In the 1940s, Parks was part of the Chicago Renaissance that also included such African-American luminaries as dancer Katherine Dunham, writer Richard Wright, musician Nat King Cole and poet Gwendolyn Brooks. Parks printed his photographs in a darkroom in the basement of the South Side Community Art Center, 3831 S. Michigan Ave.

Parks also worked for Vogue magazine. In 1948, he joined Life. In the next two decades he made a strong social impact with his gritty photo essays on poverty and his depictions of the energy of the civil rights movement.

"Those special problems spawned by poverty and crime touched me more, and I dug into them with more enthusiasm," he said. "Working at them again revealed the superiority of the camera to explore the dilemmas they posed."

His documentation of the underprivileged extended beyond America's borders. In 1961, Life published his photos of a poor Brazilian boy, Flavio da Silva, who was dying of bronchial asthma and malnutrition. Readers responded with donations that saved the boy's life.

Parks later made an acclaimed 1964 short film, "Flavio," based on the story.

Parks' photography was as varied as his life. Along with rough-edged black-and-white urban photojournalism, he produced lush and colorful fashion images and classy portraits of celebrities. In his later years, he used computer technology to create heavily manipulated photo fantasies.

Parks' photography career was featured in "Half Past Autumn: The Art of Gordon Parks," an exhibit by the Corcoran Gallery of Art in Washington that was featured in 2004 at the Chicago Historical Society.

Parks, who was given a National Medal of Arts from President Ronald Reagan, also helped found Essence magazine for black women in the early 1970s.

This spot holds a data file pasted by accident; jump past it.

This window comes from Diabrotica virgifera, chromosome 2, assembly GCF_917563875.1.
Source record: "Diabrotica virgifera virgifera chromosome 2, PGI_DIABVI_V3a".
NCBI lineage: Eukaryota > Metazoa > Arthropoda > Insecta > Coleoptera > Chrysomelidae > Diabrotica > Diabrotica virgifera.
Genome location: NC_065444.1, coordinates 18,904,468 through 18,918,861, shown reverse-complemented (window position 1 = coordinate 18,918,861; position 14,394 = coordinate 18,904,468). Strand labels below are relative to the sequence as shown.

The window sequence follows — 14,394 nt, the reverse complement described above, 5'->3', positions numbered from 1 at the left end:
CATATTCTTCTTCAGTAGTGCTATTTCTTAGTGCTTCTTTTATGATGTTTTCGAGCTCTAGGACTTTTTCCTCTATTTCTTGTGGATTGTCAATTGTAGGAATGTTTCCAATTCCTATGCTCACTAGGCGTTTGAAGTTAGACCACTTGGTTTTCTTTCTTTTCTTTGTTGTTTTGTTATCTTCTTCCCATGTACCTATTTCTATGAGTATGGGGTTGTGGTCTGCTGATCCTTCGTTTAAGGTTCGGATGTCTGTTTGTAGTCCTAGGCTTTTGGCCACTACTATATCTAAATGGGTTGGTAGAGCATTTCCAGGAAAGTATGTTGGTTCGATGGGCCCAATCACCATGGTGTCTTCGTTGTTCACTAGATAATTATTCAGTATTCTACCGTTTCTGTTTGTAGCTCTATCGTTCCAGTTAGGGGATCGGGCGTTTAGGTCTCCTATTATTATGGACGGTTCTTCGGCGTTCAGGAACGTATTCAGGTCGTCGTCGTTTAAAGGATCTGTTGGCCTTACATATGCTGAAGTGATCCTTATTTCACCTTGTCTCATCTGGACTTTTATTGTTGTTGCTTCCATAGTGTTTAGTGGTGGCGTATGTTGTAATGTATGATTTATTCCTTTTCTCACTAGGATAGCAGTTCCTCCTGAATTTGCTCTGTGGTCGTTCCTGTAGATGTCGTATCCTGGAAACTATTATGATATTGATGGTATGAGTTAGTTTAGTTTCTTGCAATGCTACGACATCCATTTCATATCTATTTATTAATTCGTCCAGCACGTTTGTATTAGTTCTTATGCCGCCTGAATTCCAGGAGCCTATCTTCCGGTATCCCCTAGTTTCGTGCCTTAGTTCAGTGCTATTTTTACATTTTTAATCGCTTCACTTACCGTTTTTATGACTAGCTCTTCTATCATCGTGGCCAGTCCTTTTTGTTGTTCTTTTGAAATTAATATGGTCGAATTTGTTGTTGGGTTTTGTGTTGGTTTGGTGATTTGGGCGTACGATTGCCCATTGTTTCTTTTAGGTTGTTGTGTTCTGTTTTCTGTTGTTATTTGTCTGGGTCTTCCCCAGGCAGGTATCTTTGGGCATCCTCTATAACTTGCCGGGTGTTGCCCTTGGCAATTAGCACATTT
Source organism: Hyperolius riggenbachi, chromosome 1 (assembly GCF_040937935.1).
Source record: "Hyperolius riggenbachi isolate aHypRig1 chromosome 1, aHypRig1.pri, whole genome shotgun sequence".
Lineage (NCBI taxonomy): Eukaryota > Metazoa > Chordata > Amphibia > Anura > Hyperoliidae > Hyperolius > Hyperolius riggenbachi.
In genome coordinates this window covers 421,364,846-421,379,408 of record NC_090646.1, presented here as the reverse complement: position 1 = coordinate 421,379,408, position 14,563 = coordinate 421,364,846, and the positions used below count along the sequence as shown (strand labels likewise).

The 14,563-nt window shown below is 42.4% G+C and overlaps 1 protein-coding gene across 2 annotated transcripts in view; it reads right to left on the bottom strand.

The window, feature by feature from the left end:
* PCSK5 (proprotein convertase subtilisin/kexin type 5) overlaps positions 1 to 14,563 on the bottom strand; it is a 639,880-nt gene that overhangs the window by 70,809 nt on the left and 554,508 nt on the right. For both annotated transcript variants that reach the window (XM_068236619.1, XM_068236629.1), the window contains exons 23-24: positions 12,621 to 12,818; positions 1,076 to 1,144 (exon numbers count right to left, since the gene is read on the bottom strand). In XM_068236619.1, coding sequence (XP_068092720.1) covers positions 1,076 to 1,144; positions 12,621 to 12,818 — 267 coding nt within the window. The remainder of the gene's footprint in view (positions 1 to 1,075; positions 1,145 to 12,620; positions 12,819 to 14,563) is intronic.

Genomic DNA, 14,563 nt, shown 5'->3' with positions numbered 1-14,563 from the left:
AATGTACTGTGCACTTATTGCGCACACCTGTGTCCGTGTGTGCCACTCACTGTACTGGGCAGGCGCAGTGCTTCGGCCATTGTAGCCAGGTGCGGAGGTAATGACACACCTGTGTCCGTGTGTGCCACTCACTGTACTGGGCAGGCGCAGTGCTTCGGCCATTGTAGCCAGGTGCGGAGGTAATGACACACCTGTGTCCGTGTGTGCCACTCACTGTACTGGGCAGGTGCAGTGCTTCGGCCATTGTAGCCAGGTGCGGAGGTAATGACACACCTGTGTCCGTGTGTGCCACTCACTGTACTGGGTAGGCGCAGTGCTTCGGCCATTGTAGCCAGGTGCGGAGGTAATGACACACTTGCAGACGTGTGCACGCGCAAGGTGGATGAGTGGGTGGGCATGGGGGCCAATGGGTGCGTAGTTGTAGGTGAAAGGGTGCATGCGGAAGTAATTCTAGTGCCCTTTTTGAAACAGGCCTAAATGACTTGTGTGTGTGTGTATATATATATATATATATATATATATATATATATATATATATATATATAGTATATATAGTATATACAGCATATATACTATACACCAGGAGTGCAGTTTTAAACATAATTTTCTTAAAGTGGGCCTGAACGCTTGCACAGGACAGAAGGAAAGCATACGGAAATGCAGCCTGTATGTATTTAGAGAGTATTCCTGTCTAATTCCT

His three marriages--to Sally Alvis, Elizabeth Campbell and Genevieve Young--ended in divorce. A son from his first marriage, Gordon Parks Jr., who directed 1972's "Superfly" and other movies, died in a 1979 plane crash while scouting locations in Kenya. Parks is survived by his daughter Toni Parks Parson and his son, David, also from his first marriage, and a daughter, Leslie Parks Harding, from his second marriage. He also had five grandchildren and five great grandchildren.

Parks was widely admired by later generations of photographers and made friends with many of them, including some Chicagoans.

"He was a sharing type of person," Tribune photographer Milbert O. Brown recalled. "He was fundamentally a great person. When you think of Gordon Parks as a well-known superstar photographer, writer and director, you would think he was unapproachable. But he was very approachable."

John H. White, a Pulitzer Prize-winning photographer for the Chicago Sun-Times, also recalled Parks' giving nature.

"It was never about Gordon. It was about others. And I think that's the reason that people connected with him," White said. "He would get embarrassed when people would call him `The Renaissance Man.' He would say, `I don't even know how to spell it, but if that's what you think, I'm honored.'"

- - -

A versatile life

Some highlights of Gordon Parks' career:


Life magazine, 1948-68


"Flavio," 1964 (short documentary)

"The Learning Tree," 1969

"Shaft," 1971

"Shaft's Big Score," 1972

"The Super Cops," 1974

"Leadbelly," 1976

"Solomon Northup's Odyssey," 1984 (TV film)


"The Learning Tree," 1963

"A Choice of Weapons," 1966

"Gordon Parks: A Poet and His Camera" (1969)

"Voices in the Mirror," 1990

"Half Past Autumn," 1997

"A Star for Noon," 2000

"A Hungry Heart: A Memoir," 2005

"Eyes With Winged Thoughts," 2005


"Martin," 1989

--Associated Press